Writing Conall’s Quest


I published my first Dungeons & Dragons adventure this week. I had a lot of fun muddling around to put it together and put it out there, so I figured I’d capture a few reflections on the things I (probably should but inevitably have not) learned:


Converting Fairy Tales
The adventure is inspired by the version of the folk tale Conall Yellowclaw that Joseph Jacobs recorded in his 1892 volume, Celtic Fairy Tales. I love Jacobs’ fairy tale collections, they’re not super childish but not pretentiously academic either. This particular story involves Conall Yellowclaw setting off to steal a horse, getting caught, and earning pardon from execution (!!) for each of his sons and himself by telling increasingly wild stories from his adventuring days. “This should be pretty easy to copy & paste directly into an encounter-heavy adventure format,” I thought to myself. It might surprise precisely no one to hear that I thought wrong.

In the original story, Conall is off to steal this horse on the behest of the King of Erin because the Yellowclaw sons have killed the king’s son in a fight. Fine. Pretty common occurrence in Celtic and British folklore, as it turns out. But my aim was to write a light-hearted, rollicking, folksy adventure – opening with a death didn’t really seem to support that vibe.

The small analytical accountant inside me that still refuses to be silenced was also Not Dealing Well with the idea that the King of Erin would quite happily forgive someone kidnapping (née murdering) his son just because they brought him a nice racehorse. So I added a backstory, and that necessitated adding some faerie lore, and then there was need for a big bad, and then… It was about this time that the adventure became “inspired by” rather than “based on” the story of Conall Yellowclaw.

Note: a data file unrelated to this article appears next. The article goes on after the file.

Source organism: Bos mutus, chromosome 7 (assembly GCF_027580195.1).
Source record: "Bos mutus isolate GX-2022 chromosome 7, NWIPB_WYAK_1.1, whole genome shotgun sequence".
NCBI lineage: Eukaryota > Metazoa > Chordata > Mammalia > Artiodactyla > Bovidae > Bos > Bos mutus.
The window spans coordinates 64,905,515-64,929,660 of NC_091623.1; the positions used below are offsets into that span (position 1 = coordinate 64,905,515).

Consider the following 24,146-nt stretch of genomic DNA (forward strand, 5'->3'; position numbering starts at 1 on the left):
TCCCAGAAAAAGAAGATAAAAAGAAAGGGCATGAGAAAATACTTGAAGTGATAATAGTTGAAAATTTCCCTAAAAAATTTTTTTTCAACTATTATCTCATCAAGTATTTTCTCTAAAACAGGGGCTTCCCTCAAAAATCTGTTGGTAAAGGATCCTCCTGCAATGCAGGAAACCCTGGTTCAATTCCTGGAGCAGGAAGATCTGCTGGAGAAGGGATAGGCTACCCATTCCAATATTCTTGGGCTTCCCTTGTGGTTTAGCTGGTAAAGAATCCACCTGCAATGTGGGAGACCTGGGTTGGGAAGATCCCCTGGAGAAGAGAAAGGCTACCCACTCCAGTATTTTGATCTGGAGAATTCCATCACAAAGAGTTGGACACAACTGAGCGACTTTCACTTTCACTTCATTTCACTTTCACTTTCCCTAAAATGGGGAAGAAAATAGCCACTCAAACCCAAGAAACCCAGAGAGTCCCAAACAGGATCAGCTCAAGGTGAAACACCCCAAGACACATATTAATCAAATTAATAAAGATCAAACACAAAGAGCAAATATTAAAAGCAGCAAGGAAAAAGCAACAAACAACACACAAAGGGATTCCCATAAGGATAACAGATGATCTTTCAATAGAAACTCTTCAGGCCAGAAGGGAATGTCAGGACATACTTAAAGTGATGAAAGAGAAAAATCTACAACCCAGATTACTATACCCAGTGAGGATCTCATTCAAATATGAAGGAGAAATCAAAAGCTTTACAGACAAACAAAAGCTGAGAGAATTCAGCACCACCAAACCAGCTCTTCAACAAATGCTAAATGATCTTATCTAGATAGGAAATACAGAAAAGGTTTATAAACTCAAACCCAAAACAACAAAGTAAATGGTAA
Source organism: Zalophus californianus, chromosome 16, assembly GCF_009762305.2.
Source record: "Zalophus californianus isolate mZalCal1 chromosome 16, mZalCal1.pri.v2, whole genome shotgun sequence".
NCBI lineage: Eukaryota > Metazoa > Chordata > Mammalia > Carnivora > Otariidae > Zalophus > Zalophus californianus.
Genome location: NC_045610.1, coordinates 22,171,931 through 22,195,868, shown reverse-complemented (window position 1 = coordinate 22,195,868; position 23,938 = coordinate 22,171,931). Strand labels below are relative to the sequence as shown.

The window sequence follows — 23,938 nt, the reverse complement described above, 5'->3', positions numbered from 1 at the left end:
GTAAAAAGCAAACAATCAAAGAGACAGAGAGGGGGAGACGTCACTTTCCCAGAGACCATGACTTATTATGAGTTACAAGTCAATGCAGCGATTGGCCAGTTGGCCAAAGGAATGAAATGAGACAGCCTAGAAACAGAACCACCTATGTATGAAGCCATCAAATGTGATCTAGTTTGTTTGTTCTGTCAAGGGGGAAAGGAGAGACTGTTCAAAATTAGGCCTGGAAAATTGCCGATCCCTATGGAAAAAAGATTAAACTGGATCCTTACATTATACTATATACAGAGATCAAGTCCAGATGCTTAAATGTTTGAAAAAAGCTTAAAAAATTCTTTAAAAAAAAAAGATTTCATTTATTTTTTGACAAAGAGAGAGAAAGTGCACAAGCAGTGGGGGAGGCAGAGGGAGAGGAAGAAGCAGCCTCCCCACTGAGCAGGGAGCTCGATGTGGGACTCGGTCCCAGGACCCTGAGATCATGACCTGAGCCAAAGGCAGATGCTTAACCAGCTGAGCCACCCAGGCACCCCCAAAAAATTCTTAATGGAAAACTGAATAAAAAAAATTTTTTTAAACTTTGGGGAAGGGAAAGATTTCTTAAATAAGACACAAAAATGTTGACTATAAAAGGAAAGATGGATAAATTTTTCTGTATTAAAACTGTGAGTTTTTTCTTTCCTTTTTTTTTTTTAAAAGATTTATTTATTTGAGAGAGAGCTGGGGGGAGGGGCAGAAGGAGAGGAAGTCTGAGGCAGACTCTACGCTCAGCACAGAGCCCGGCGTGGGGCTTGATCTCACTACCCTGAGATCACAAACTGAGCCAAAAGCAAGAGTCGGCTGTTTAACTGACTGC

Lesson. To properly capture the vibe of the source material, sometimes you need to be less faithful to the letter of it.


The Quest For Perfect Art
I’m not an artist. I like scribbling and can waste a whole weekend playing around in photoshop, but the very idea of Creating An Art is quite anxiety inducing. On the other hand, this is my first published adventure and I don’t have an audience to speak of, so I couldn’t justify an art budget for something bespoke. Public domain images to the rescue! Unsurprisingly, it turns out there are a lot of fairy tale illustrations in the public domain – and some of them are simply amazing. However they are, for the most part, black and white illustrations and I felt that was going to fall flat; I wanted some colour and vibrancy. Several hours of scrolling through oldbookillustrations.com and one obsessive weekend of digital colouring later, I’ve got some pieces I’m quite pleased with. It took me far longer to get output of lower quality than it would for a skilled artist, of course, but I’m still chuffed with myself.

Lesson. Take what’s available and add something of yourself to it. It doesn’t need to be perfect to be a perfect fit for the thing it’s meant to be.


Publishing And Small Print